Stress and Pregnancy

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Getting pregnant is a significant upheaval, which must harmonize and balanced with everyday life. As a pregnant woman, it can result in stress because many thoughts, worries, and things still need to be done.

Therefore, stress can occur in you during your pregnancy for shorter and longer periods. It is not abnormal, but it is a symptom that you should preferably work with, as the unborn child is affected by the surrounding environment outside the uterus - and thus is affected by how you feel physically and emotionally.

An unborn child can sense

It has become customary to be stressed and is gradually an accepted condition. But, it is by no means healthy for your unborn child as it is capable of sensing. Even though your unborn baby is by no means fully developed physically and in the brain, it is still able to sense, feel, remember and learn. Studies have shown that a fetus has as many senses as an adult human.

The child is therefore affected by your emotional and mental health, including your experience of stress. Today, it is known that it can undoubtedly affect the unborn child's health.

Several forms of stress

Stress can be experienced in different ways and does not affect the child negatively if it is good stress, where you, as a pregnant woman, are exposed to low-stress levels for short periods with an increased heart rate and a low production of stress hormones. This can enable the child to respond healthily to future stressors.

As a pregnant woman, if you are exposed to stress over a long period with a high level of stress, it can negatively affect the fetus' nervous system because several stress hormones are released. The fetus lives under the same physical and chemical conditions as yourself in the womb, which is why you know that prolonged stress has an effect.

A more difficult start to life

The consequences of prolonged and negative stress during pregnancy and birth can be:

  • An infant who has more difficulty attaching to the mother after birth

  • An infant with a hypersensitive and unbalanced nervous system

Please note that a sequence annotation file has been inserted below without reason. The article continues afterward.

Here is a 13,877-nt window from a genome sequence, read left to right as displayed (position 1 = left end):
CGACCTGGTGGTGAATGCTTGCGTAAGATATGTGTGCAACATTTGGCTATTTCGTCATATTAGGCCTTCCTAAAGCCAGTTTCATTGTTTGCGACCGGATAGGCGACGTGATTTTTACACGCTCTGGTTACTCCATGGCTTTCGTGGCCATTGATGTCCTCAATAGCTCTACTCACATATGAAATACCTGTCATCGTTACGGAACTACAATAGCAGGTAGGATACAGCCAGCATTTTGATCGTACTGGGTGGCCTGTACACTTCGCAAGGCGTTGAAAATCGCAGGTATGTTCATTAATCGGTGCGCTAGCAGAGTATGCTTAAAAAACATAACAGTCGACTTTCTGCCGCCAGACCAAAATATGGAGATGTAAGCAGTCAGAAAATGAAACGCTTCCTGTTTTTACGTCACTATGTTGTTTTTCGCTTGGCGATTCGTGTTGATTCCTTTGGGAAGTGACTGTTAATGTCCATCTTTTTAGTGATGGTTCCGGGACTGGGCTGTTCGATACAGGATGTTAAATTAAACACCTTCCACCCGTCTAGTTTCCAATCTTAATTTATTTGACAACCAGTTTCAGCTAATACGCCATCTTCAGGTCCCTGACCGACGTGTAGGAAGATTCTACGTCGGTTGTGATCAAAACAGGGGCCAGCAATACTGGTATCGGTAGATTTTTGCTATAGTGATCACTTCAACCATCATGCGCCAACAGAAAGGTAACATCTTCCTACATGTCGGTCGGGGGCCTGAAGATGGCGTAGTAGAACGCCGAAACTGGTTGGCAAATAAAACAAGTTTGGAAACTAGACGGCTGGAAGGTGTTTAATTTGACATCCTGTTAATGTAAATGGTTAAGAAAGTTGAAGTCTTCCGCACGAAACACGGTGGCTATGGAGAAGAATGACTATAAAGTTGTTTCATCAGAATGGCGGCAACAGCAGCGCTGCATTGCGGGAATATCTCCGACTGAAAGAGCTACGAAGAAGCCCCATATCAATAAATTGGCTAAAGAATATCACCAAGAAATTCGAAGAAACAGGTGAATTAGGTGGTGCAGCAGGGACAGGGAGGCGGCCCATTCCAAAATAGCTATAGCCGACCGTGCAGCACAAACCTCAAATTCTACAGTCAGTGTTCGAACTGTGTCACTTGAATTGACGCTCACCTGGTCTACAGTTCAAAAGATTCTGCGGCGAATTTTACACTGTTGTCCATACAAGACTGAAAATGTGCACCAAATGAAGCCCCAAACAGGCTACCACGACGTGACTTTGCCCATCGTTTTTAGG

• An infant with implications about learning, food, and relationships

  • A child available for anxiety and depression

How or how much stress over an extended period during pregnancy affects the unborn child varies. However, research indicates that it certainly has negative consequences.

Premature birth

It is not only harmful to the unborn child that you are stressed. It can also have consequences for you as a pregnant woman, as studies have shown that stressed women are more likely to give birth prematurely. It can have fatal consequences, as the earlier a baby leaves the womb, the more immature its internal organs are.

Research also indicates that stress can increase the risk of stillbirths because it goes in and affects the blood vessels in the placenta and thus the blood supply and oxygenation to the baby.

Therefore, stress is something you should take very seriously and do something about right away.

Prioritize relaxation

It means a lot to your own and your child's health to keep your body relaxed and de-stressed. It, therefore, pays to take it easy and do something about what is stressing you. It can ultimately have a crucial and positive difference for your baby.

If you have difficulty de-stressing and finding peace, you can:

  • Seek professional help

  • Use breathing techniques

  • Go to yoga or mindfulness

The less stressed you are, the better you will get on with yourself and your pregnancy and can enjoy it more.

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